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PRP Injection


What is PRP?

Platelet rich plasma therapy (commonly referred to as PRP) is used to speed up the body’s natural healing process after an injury or in the case of arthritis. The treatment involves injection of platelets into the damaged joints, ligaments, and tendons to promote tissue repair. Platelets are a component of the blood that initiate the clotting process to control bleeding. Therapeutically applied, they can help in the treatment of pain and inflammation.


What conditions can be improved with PRP treatment?

PRP therapy provides a long lasting solution to injury. The treatment can be used to help the patient avoid surgery by strengthening the body’s natural healing ability at the site of injury. In other words, it treats the cause of the pain, not just the symptoms! Platelet rich plasma therapy may be used to treat:

• Chronic tendon injuries (tennis elbow, patellar tendonitis)

• Acute ligament and muscle injuries and tears

• Osteoarthritis

• Mild diffuse cartilage injuries


How does it work?

A platelet rich plasma injection is made from the patient’s own blood sample and can be done in a single office visit. The entire process takes about 25-30 minutes, which includes drawing the blood and placing it in a centrifuge. Once in the centrifuge, the blood will be separated into red blood cells and concentrated platelets. The platelet rich plasma (PRP) will then be injected into the affected muscle, joint, or disc. Though each patient’s case is different, most PRP treatments require between one and three injections over a period of time. You should experience improvement in pain within four to six weeks after the injection.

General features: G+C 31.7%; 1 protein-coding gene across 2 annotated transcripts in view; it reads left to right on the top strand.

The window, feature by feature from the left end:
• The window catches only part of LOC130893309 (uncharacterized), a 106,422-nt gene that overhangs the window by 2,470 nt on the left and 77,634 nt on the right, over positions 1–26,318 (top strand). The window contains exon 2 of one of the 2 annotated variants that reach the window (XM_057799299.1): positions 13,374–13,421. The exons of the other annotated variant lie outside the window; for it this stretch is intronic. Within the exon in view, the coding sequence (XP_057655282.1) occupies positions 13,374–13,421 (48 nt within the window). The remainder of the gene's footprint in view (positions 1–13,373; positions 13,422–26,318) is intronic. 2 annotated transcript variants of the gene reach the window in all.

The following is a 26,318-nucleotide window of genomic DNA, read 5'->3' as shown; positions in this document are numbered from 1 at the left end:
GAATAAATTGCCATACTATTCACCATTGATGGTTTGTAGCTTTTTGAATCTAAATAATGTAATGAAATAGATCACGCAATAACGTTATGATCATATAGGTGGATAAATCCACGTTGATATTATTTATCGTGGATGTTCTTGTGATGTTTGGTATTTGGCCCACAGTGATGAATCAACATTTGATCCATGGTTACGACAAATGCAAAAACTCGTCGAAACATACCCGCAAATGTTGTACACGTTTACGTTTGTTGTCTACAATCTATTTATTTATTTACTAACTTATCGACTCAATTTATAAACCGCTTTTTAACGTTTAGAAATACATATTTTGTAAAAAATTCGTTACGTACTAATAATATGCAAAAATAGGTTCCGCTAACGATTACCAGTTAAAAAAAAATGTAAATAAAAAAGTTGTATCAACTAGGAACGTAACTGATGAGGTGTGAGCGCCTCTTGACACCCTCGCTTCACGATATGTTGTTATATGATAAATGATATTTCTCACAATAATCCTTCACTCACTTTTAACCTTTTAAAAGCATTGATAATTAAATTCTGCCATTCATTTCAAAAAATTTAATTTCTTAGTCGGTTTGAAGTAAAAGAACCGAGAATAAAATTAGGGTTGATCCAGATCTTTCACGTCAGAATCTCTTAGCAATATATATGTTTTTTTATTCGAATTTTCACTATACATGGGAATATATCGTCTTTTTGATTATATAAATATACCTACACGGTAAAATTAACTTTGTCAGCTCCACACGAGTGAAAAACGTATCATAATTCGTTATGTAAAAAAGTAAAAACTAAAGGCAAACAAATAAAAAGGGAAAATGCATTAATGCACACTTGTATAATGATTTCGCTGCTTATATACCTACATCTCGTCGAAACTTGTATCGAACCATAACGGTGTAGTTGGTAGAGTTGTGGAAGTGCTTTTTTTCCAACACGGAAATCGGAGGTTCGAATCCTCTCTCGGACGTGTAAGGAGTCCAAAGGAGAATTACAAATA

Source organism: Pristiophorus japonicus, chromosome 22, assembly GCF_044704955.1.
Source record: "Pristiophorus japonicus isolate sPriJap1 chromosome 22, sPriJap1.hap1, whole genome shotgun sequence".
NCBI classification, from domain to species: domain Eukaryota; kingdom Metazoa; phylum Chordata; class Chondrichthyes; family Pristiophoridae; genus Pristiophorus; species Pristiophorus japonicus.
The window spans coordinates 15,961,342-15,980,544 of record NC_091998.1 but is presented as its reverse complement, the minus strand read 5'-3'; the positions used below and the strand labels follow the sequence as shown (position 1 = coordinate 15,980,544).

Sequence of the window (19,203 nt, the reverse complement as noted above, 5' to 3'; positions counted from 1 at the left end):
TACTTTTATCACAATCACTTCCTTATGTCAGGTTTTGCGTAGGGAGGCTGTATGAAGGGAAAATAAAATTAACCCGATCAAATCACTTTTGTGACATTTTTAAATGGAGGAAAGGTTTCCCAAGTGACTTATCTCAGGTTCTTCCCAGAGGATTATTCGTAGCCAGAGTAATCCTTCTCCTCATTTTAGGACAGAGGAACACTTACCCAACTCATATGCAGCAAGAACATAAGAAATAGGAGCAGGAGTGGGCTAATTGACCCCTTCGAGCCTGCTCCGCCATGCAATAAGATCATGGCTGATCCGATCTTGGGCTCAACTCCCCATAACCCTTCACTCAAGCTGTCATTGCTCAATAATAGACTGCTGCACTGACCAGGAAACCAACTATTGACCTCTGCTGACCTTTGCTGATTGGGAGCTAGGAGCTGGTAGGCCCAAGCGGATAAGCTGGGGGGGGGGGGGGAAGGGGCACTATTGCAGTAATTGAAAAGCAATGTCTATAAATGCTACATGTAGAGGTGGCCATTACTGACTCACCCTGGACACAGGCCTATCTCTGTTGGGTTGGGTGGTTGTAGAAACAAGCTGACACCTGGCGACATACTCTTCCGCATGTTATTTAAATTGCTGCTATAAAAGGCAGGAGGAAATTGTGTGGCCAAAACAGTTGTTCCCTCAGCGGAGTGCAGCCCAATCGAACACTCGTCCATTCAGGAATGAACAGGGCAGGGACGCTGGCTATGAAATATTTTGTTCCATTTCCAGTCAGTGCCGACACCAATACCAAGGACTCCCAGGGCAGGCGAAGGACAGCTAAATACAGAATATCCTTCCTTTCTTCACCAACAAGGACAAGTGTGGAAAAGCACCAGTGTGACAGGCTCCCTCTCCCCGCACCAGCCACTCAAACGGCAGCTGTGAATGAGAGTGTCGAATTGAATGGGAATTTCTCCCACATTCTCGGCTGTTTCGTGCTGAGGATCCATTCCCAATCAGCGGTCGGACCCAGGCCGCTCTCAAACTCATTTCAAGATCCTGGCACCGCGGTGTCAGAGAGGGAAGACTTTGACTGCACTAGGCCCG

Who is a candidate for this treatment?

Research studies are being conducted to evaluate this treatment for different conditions. Several factors can affect the effectiveness of platelet rich plasma therapy, including the specific part of the body being treated, the overall health of the patient, and the nature of the injury (acute or chronic). PRP does not work for everyone, and it works for some people better than others. Clinical studies have shown mixed results for its use in treating osteoarthritis. It may work best when combined with other treatments, like physical therapy.

Chronic Tendon Injuries

Medical research shows that PRP is most effective for chronic tendon injuries, especially tennis elbow. Other studies suggest that it may be a promising option for other tendon injuries such as Achilles tendonitis and jumper’s knee.

Acute Muscle Tears

PRP has also been used to facilitate healing in the case of acute sports injuries when more traditional treatments have failed. It has helped professional athletes to recover quickly from sports injuries that would normally take more time to heal, such as acute muscle tears or sprains.

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